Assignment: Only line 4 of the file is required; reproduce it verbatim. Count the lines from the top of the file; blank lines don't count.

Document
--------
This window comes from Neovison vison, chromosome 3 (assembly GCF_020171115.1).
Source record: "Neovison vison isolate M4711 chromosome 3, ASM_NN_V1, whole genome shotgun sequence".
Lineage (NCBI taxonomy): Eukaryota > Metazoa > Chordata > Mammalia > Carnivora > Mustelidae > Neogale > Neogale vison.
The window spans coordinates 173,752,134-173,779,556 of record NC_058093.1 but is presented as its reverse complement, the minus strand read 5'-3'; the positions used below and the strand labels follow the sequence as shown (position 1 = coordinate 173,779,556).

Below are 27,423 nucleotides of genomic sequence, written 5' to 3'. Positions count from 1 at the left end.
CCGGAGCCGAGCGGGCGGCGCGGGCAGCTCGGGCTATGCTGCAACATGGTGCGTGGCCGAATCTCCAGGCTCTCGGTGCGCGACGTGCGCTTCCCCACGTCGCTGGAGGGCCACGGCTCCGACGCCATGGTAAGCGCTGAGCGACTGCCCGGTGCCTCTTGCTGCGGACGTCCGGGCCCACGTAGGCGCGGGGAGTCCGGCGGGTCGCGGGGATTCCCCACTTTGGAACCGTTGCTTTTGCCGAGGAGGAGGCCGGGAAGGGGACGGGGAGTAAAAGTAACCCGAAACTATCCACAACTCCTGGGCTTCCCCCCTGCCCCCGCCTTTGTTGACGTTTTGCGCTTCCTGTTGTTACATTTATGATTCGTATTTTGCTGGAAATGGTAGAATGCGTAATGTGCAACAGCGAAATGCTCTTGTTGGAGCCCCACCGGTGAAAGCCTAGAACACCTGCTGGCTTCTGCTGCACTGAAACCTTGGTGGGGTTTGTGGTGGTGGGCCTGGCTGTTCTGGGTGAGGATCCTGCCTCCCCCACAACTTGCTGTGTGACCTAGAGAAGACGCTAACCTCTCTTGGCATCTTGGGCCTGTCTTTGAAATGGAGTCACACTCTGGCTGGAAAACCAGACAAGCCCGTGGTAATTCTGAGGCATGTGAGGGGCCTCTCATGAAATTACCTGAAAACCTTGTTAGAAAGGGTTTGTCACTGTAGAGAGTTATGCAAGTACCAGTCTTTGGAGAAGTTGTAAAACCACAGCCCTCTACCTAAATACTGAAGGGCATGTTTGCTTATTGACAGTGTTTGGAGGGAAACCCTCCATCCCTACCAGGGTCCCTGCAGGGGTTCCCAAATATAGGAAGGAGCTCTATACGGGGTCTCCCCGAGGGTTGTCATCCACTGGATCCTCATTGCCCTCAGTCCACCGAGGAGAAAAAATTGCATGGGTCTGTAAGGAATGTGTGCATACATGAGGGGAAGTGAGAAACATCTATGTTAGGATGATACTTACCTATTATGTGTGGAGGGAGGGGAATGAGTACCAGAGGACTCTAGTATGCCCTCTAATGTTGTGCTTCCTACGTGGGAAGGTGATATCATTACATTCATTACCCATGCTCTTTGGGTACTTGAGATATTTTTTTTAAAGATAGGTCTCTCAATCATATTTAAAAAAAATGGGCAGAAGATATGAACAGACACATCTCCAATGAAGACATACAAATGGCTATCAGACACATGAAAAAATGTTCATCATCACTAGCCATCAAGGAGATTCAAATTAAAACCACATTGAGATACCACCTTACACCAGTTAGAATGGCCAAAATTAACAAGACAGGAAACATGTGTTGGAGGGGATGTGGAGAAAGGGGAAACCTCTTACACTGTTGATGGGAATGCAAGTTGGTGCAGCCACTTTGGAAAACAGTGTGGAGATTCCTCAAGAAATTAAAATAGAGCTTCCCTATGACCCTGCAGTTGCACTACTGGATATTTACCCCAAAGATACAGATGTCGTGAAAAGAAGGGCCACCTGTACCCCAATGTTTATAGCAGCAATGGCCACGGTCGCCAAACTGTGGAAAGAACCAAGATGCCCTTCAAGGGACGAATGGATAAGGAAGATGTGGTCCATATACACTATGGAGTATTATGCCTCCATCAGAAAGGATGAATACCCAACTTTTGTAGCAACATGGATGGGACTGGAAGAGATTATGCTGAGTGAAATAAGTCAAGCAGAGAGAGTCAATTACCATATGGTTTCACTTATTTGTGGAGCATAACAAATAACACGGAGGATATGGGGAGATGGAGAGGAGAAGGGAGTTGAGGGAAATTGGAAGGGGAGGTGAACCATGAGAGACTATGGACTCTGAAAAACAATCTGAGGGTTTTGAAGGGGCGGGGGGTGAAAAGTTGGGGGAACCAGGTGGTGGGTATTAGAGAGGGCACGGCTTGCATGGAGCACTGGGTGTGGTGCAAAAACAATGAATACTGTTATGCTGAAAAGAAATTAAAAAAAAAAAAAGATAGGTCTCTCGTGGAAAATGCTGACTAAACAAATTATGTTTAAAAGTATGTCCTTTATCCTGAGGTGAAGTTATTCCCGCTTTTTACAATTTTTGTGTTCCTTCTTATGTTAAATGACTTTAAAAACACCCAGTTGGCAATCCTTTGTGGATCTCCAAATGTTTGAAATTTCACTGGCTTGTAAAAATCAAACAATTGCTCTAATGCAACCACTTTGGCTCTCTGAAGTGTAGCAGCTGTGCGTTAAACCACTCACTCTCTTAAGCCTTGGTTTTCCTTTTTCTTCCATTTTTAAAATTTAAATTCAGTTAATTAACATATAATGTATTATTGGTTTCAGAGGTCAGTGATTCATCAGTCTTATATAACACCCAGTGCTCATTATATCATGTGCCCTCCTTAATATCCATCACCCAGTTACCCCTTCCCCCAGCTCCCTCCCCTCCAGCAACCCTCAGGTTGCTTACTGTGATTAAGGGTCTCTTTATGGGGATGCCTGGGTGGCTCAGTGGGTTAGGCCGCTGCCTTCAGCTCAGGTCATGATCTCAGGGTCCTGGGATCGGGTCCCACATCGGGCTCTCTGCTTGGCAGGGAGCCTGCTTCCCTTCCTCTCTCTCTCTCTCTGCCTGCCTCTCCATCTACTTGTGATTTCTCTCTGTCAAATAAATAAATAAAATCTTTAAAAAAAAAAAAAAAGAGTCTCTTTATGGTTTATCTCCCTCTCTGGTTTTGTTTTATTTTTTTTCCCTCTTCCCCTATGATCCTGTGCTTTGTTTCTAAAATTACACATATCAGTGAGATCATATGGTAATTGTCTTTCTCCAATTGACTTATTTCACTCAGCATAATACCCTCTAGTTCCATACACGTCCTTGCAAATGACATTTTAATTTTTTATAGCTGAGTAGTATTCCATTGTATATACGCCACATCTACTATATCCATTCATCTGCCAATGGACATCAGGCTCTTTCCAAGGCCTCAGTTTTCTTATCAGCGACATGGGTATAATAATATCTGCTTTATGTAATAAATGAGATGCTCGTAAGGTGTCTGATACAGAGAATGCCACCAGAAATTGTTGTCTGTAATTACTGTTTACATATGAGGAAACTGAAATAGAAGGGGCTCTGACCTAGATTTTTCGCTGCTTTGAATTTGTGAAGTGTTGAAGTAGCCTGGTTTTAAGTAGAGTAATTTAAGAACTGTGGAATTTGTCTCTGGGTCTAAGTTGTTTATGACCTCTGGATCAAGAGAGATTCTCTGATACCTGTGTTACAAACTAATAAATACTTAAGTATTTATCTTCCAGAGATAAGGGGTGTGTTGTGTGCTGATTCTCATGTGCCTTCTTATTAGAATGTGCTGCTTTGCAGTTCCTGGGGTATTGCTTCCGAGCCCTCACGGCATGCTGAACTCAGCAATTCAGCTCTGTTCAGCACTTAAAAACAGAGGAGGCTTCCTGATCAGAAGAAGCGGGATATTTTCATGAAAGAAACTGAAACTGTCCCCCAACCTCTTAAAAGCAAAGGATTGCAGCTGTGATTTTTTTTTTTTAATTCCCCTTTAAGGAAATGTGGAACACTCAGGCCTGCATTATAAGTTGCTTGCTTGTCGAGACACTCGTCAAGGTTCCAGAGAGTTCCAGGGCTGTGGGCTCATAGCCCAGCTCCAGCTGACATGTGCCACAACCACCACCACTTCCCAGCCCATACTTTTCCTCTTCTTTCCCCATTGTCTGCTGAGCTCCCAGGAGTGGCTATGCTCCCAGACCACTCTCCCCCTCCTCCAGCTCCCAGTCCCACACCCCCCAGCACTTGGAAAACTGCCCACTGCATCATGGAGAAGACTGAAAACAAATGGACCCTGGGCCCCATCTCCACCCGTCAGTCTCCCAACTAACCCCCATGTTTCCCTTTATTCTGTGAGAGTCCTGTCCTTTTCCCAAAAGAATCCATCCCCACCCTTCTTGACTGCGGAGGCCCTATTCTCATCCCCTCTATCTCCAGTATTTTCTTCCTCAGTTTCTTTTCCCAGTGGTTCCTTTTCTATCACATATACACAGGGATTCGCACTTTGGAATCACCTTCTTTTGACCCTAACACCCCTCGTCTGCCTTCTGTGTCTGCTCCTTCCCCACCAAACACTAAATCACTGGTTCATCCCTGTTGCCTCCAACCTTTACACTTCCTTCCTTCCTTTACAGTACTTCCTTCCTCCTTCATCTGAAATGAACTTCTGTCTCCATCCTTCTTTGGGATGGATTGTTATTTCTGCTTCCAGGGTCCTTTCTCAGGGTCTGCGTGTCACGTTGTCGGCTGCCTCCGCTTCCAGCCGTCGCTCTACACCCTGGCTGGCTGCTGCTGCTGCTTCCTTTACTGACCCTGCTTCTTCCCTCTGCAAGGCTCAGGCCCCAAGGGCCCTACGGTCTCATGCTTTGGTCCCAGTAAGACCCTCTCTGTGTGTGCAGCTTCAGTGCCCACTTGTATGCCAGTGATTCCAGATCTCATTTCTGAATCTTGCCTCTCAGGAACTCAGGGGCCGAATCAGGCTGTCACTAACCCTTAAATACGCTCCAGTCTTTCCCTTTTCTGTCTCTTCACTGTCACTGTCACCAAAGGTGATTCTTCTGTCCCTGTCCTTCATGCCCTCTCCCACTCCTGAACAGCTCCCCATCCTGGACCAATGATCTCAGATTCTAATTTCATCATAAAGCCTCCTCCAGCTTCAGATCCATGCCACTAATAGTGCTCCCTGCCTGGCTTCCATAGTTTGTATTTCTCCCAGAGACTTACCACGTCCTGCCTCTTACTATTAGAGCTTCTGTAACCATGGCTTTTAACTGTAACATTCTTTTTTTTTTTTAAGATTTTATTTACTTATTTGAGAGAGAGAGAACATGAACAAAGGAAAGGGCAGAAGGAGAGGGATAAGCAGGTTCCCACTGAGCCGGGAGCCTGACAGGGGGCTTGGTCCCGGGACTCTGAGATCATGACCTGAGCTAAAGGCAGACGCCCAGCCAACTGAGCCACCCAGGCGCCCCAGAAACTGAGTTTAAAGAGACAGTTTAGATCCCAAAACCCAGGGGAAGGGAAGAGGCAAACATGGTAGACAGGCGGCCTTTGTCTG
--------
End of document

The window spans coordinates 173,752,134-173,779,556 of record NC_058093.1 but is presented as its reverse complement, the minus strand read 5'-3'; the positions used below and the strand labels follow the sequence as shown (position 1 = coordinate 173,779,556).